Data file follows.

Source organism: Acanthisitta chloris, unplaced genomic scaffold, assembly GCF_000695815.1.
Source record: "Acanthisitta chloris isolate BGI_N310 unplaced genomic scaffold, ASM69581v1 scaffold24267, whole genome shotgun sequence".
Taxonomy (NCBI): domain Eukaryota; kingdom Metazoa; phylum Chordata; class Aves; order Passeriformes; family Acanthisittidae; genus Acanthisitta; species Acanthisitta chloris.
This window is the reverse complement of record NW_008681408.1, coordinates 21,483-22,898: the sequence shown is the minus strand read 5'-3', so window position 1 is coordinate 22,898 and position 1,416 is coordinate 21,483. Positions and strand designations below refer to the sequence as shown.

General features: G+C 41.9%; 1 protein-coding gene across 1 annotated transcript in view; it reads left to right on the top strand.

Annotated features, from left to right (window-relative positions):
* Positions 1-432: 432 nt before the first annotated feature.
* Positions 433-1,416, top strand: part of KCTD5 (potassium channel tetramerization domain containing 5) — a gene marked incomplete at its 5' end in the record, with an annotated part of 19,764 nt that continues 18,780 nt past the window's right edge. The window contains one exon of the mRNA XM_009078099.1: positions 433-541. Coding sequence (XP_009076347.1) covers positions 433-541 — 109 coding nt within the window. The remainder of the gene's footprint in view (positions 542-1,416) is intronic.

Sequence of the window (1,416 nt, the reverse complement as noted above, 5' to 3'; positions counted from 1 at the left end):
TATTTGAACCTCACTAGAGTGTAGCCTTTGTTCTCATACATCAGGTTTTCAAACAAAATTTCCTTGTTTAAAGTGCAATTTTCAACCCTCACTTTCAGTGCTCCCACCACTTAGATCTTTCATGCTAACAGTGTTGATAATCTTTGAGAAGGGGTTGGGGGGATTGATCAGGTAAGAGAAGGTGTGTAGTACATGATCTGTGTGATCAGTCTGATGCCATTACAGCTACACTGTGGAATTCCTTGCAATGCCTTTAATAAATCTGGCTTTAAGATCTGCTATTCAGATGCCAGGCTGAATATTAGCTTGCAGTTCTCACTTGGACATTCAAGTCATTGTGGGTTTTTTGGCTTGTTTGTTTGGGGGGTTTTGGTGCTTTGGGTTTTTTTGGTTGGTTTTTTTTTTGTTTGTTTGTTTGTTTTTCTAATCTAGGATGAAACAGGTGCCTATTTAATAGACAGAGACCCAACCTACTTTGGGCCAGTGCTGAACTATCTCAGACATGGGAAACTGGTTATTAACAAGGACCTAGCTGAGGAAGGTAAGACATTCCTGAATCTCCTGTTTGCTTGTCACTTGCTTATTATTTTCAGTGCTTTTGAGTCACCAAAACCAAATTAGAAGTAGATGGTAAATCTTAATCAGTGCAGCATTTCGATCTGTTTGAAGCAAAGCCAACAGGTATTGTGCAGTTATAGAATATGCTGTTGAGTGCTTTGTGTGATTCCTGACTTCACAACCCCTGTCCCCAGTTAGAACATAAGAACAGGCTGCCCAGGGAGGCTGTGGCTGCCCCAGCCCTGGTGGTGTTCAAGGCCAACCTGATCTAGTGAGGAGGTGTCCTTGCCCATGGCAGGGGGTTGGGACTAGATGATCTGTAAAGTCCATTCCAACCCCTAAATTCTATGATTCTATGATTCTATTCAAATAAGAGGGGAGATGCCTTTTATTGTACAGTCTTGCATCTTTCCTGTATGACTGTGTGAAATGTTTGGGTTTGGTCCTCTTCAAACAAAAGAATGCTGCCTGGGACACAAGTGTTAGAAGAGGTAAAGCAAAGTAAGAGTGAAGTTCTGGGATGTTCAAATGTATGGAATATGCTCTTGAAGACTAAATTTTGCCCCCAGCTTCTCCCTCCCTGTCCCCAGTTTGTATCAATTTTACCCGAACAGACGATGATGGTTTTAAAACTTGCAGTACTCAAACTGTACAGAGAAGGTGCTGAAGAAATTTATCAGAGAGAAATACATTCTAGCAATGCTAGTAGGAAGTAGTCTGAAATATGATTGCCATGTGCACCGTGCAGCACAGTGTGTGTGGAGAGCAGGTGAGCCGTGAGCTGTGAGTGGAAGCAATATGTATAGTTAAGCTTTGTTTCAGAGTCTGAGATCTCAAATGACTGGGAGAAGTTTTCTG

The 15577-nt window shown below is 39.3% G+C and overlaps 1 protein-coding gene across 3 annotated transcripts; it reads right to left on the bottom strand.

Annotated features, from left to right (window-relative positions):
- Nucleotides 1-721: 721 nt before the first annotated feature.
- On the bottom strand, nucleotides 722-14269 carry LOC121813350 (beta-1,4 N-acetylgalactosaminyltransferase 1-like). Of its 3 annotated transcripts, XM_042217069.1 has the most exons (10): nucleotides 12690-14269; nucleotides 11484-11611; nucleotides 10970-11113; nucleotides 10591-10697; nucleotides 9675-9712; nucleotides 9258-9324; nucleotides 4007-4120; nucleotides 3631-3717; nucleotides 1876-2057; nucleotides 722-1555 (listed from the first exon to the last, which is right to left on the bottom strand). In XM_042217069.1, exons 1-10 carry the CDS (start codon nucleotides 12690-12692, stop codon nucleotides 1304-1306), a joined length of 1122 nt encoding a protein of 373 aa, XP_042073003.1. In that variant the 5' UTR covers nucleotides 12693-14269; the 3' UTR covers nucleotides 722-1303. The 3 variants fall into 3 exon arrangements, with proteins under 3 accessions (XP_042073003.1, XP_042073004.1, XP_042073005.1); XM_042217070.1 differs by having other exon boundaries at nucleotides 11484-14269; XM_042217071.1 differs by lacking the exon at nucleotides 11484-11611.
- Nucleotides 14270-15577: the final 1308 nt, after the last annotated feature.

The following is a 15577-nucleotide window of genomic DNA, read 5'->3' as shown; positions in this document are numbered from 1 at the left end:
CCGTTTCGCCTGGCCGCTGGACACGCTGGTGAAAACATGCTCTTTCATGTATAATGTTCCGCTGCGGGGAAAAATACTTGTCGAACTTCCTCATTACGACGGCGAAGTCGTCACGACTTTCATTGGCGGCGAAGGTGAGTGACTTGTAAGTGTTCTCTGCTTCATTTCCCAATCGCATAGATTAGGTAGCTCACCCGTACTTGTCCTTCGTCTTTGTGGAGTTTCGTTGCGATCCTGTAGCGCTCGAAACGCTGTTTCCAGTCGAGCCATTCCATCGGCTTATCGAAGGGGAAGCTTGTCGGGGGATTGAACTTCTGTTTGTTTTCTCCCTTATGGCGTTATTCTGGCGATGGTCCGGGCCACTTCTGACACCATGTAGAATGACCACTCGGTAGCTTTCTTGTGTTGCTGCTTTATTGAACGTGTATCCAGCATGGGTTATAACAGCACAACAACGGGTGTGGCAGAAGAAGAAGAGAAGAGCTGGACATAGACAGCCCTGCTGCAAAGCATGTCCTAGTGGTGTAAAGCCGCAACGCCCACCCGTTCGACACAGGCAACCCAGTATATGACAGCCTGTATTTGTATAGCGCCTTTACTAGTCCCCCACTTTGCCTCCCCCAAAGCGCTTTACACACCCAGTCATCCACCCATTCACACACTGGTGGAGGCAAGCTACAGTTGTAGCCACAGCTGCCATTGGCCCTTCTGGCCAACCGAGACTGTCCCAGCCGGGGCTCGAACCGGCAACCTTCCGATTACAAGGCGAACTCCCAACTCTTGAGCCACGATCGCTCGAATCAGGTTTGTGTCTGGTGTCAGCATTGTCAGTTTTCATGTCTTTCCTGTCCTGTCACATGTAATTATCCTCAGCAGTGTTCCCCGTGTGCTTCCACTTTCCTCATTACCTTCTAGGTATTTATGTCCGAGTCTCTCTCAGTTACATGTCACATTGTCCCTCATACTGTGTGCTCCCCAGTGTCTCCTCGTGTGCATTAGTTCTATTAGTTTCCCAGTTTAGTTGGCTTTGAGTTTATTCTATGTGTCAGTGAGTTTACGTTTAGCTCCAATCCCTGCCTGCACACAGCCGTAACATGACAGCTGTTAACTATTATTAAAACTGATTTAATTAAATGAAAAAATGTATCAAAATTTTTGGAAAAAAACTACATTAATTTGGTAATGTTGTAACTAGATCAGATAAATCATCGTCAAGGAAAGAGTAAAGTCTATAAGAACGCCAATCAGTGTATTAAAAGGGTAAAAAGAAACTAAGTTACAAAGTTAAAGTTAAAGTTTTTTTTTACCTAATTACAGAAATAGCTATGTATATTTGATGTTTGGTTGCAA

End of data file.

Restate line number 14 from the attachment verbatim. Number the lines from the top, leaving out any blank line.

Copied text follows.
- On the bottom strand, nucleotides 722-14269 carry LOC121813350 (beta-1,4 N-acetylgalactosaminyltransferase 1-like). Of its 3 annotated transcripts, XM_042217069.1 has the most exons (10): nucleotides 12690-14269; nucleotides 11484-11611; nucleotides 10970-11113; nucleotides 10591-10697; nucleotides 9675-9712; nucleotides 9258-9324; nucleotides 4007-4120; nucleotides 3631-3717; nucleotides 1876-2057; nucleotides 722-1555 (listed from the first exon to the last, which is right to left on the bottom strand). In XM_042217069.1, exons 1-10 carry the CDS (start codon nucleotides 12690-12692, stop codon nucleotides 1304-1306), a joined length of 1122 nt encoding a protein of 373 aa, XP_042073003.1. In that variant the 5' UTR covers nucleotides 12693-14269; the 3' UTR covers nucleotides 722-1303. The 3 variants fall into 3 exon arrangements, with proteins under 3 accessions (XP_042073003.1, XP_042073004.1, XP_042073005.1); XM_042217070.1 differs by having other exon boundaries at nucleotides 11484-14269; XM_042217071.1 differs by lacking the exon at nucleotides 11484-11611.